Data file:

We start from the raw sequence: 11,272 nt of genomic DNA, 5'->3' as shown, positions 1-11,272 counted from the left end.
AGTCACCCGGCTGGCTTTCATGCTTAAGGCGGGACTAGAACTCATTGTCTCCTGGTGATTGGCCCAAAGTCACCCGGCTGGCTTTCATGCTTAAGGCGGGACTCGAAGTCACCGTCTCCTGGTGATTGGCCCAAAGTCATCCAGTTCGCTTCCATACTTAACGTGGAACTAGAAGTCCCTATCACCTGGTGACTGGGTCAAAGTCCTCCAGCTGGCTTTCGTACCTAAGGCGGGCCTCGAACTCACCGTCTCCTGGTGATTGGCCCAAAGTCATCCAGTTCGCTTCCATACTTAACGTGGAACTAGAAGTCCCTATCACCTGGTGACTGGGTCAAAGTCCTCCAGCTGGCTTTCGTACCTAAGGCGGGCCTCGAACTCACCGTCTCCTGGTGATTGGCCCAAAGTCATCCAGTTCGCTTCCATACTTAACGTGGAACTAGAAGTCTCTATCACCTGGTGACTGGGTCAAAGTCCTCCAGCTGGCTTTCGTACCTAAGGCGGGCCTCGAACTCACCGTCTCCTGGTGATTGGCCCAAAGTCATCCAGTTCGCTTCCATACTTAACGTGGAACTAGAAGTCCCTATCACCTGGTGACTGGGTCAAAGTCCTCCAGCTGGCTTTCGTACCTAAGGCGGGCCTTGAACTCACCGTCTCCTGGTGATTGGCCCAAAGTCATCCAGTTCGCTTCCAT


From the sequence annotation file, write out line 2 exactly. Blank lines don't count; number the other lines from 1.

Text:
AGTCACCCGGCTGGCTTTCATGCTTAAGGCGGGACTAGAACTCATTGTCTCCTGGTGATTGGCCCAAAGTCACCCGGCTGGCTTTCATGCTTAAGGCGGGACTCGAAGTCACCGTCTCCTGGTGATTGGCCCAAAGTCATCCAGTTCGCTTCCATACTTAACGTGGAACTAGAAGTCCCTATCACCTGGTGACTGGGTCAAAGTCCTCCAGCTGGCTTTCGTACCTAAGGCGGGCCTCGAACTCACCGTCTCCTGGTGATTGGCCCAAAGTCATCCAGTTCGCTTCCATACTTAACGTGGAACTAGAAGTCCCTATCACCTGGTGACTGGGTCAAAGTCCTCCAGCTGGCTTTCGTACCTAAGGCGGGCCTCGAACTCACCGTCTCCTGGTGATTGGCCCAAAGTCATCCAGTTCGCTTCCATACTTAACGTGGAACTAGAAGTCTCTATCACCTGGTGACTGGGTCAAAGTCCTCCAGCTGGCTTTCGTACCTAAGGCGGGCCTCGAACTCACCGTCTCCTGGTGATTGGCCCAAAGTCATCCAGTTCGCTTCCATACTTAACGTGGAACTAGAAGTCCCTATCACCTGGTGACTGGGTCAAAGTCCTCCAGCTGGCTTTCGTACCTAAGGCGGGCCTTGAACTCACCGTCTCCTGGTGATTGGCCCAAAGTCATCCAGTTCGCTTCCAT